Take those aspects and apply to to your fictional character (Just don’t make your friends and family into those characters. )

Character Arcs

What is a character arc: It is a journey the character experiences where they start in one place, and end up in another. This place can be a state of mind, a belief, skill, or relationship.

During this journey they will go through a change and when the arc is over, they will have a new perspective. Many times, the them has an impact of the desired change the occurs.

Character arcs are a great way to take someone along for a characters personal journey. After all, we go through similar journeys ourselves. We all have desires.

But should really get what we desire most?

Have many times have we believed that if we got something we wanted, that we would feel complete, just to feel as hollow as we did before.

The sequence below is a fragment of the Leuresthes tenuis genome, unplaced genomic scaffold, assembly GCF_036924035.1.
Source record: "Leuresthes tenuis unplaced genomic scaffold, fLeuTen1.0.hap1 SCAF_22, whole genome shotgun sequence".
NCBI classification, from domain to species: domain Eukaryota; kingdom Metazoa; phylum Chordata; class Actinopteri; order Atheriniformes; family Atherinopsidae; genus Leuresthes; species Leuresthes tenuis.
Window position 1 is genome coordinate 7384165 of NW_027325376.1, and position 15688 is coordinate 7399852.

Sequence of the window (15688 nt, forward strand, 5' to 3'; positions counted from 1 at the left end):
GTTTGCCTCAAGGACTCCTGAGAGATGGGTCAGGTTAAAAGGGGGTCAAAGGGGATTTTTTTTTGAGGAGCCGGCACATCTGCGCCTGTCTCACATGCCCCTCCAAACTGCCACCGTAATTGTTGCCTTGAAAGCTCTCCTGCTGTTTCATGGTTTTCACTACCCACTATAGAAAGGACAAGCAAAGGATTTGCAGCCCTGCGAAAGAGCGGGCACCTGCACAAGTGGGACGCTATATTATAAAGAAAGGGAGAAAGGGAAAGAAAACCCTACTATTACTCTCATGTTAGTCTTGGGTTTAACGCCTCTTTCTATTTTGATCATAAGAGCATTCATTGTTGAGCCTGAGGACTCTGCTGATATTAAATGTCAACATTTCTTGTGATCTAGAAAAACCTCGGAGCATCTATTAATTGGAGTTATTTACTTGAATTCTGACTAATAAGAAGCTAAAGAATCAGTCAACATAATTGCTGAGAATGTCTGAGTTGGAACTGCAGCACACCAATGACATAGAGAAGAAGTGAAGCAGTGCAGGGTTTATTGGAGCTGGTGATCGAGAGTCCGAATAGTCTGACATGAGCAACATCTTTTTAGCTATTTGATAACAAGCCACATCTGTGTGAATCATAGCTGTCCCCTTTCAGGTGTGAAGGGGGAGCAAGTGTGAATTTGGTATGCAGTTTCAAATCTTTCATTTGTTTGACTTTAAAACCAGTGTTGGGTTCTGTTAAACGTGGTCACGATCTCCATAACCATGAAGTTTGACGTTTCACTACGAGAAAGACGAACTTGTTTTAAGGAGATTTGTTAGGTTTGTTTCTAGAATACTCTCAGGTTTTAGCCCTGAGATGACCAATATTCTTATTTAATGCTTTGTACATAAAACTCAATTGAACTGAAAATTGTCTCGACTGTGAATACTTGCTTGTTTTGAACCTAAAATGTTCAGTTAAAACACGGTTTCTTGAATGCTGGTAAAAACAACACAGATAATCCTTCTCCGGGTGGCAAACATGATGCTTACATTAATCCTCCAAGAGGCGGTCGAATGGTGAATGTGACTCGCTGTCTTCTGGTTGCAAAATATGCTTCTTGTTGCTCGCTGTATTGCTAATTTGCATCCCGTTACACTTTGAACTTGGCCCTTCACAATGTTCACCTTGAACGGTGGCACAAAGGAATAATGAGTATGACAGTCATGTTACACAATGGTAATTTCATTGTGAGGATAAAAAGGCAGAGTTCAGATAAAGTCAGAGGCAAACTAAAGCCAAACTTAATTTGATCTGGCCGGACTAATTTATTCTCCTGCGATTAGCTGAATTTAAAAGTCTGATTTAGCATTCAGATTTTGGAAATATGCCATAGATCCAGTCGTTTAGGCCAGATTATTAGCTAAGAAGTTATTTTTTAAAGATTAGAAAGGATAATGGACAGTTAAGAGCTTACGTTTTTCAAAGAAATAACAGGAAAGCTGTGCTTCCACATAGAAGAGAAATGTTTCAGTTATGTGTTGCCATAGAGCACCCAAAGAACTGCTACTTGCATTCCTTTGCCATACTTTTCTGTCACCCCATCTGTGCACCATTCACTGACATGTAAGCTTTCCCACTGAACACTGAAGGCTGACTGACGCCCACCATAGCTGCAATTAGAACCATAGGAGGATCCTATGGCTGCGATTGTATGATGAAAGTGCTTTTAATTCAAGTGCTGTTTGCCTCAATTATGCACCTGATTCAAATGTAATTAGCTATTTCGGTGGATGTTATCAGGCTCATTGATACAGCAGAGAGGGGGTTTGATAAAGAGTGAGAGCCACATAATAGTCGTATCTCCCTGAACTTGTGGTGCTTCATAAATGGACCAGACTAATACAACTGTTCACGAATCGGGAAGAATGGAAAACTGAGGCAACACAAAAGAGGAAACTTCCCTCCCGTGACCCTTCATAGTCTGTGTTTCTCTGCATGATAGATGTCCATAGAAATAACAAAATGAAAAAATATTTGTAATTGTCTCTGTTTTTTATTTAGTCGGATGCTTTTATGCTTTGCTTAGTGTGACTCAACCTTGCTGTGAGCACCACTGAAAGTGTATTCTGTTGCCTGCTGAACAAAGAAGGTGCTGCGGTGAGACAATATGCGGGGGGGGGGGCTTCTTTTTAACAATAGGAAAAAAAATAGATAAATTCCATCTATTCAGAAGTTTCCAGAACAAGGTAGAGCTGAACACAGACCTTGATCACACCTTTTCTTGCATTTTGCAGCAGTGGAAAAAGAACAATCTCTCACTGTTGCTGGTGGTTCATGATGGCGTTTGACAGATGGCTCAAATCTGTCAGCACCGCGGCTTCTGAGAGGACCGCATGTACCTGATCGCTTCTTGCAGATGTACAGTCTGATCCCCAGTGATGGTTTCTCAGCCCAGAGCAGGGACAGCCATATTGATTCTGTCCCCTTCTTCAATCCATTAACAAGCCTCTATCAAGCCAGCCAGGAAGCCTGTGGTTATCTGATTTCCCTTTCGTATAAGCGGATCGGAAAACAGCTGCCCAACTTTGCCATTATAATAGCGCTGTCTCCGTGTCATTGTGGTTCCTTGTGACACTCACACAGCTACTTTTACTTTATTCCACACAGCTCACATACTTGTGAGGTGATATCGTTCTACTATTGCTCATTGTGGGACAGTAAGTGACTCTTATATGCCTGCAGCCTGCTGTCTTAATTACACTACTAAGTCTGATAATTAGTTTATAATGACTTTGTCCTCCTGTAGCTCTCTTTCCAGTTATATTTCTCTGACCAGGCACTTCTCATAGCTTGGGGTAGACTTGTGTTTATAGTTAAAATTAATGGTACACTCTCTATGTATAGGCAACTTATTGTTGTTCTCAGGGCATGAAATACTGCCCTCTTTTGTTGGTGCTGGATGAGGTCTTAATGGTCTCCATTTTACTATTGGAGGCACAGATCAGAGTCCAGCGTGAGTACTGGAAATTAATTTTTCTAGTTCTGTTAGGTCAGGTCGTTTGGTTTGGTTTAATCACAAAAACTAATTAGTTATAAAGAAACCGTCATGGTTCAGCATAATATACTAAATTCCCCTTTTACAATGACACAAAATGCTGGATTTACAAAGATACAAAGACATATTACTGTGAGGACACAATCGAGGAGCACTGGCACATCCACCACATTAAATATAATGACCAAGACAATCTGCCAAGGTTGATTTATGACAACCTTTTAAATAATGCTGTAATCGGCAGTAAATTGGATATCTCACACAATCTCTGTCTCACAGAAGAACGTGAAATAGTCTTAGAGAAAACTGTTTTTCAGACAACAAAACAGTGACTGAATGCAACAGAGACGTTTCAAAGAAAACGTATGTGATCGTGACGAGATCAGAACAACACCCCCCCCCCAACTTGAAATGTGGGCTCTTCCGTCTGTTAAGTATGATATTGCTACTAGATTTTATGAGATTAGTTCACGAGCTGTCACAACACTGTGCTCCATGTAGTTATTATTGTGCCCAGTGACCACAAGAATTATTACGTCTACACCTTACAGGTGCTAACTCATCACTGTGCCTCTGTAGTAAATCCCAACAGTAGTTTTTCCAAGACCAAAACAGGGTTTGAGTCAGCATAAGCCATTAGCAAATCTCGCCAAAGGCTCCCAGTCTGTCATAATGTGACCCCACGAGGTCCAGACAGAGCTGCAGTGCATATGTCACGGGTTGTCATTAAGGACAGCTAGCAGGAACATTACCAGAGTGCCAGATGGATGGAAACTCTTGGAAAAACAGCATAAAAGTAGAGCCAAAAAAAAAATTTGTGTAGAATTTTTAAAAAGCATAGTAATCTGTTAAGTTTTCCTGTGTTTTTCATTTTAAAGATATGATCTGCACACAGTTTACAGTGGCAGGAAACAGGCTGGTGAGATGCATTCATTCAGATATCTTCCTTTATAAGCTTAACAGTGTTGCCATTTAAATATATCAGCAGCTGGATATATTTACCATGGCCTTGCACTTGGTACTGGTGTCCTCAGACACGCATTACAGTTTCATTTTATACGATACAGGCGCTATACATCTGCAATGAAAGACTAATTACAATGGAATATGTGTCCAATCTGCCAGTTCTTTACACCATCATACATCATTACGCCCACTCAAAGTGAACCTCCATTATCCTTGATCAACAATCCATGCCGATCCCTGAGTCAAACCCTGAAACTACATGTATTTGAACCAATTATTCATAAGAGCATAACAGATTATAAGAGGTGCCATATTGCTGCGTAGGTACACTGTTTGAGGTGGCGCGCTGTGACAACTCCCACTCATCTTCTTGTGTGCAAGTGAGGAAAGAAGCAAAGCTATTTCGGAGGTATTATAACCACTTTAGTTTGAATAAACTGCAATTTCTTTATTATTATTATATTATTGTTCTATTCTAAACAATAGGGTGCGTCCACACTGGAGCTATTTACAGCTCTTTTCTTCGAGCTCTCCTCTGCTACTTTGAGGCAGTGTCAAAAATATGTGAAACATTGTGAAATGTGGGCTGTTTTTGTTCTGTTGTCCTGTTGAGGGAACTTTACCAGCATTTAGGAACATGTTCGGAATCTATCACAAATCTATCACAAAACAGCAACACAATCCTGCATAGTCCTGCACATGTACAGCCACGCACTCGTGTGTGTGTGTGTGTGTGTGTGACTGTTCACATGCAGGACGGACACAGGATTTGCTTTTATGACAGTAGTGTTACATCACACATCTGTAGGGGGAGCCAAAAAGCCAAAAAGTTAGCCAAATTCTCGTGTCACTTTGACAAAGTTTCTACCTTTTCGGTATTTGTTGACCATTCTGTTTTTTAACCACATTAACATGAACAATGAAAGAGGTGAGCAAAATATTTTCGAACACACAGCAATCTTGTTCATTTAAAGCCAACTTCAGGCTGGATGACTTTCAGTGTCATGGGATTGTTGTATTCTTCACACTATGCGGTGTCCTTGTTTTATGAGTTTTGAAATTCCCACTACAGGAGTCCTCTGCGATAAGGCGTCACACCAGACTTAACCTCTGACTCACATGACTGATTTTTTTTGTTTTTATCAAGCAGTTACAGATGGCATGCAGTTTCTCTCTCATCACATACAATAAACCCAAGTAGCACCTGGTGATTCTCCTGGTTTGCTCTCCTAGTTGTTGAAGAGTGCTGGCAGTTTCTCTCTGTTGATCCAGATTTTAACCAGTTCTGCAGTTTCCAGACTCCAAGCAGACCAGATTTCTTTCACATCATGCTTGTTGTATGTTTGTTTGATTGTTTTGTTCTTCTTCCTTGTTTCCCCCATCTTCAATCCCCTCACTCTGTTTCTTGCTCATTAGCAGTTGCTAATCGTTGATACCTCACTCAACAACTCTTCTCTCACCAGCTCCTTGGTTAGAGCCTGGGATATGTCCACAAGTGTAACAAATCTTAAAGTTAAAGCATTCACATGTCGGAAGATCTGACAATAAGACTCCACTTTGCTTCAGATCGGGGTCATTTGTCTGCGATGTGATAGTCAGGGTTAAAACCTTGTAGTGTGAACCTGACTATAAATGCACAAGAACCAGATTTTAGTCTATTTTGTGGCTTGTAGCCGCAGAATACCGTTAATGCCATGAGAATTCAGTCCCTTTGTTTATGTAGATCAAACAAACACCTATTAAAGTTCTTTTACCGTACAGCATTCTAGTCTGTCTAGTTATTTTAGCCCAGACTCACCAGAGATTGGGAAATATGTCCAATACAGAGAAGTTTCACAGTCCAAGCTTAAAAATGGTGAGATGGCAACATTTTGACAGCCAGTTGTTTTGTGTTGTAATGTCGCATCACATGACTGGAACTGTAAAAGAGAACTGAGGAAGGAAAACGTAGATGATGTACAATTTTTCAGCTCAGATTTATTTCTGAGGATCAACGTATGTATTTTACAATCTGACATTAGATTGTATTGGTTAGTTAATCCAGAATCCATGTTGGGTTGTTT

Your story is going to be filled with all kinds of events and conflicts that will shape and morph your character.

Most of the time the things that take place help us understand the character as we go along, but after big moments, your characters might change.

They don’t always have to, but think of all of times you changed. Small things like doing poorly on a test don’t matter very much compared to the loss of a loved one or being in a tragic accident.

The same can be said about your characters.

Types of character arcs

Positive Changes: The character goes from a place of being bad and gradually changes into a place of good. The character starts with a need in the beginning. They must overcome their flaws or obstacles around them to finally achieve this need and therefore become a better person.

Negative Change: The character goes from a place of good and changes to a place of bad, or they have a need and they do not get that need satisfied by the end.

Bittersweet Change: The character does and does not change in the way they needed

No Change: Literally nothing changes. Stuff happens and there is conflict, but the characters in the story do not change or succeed/fail at their goals and needs.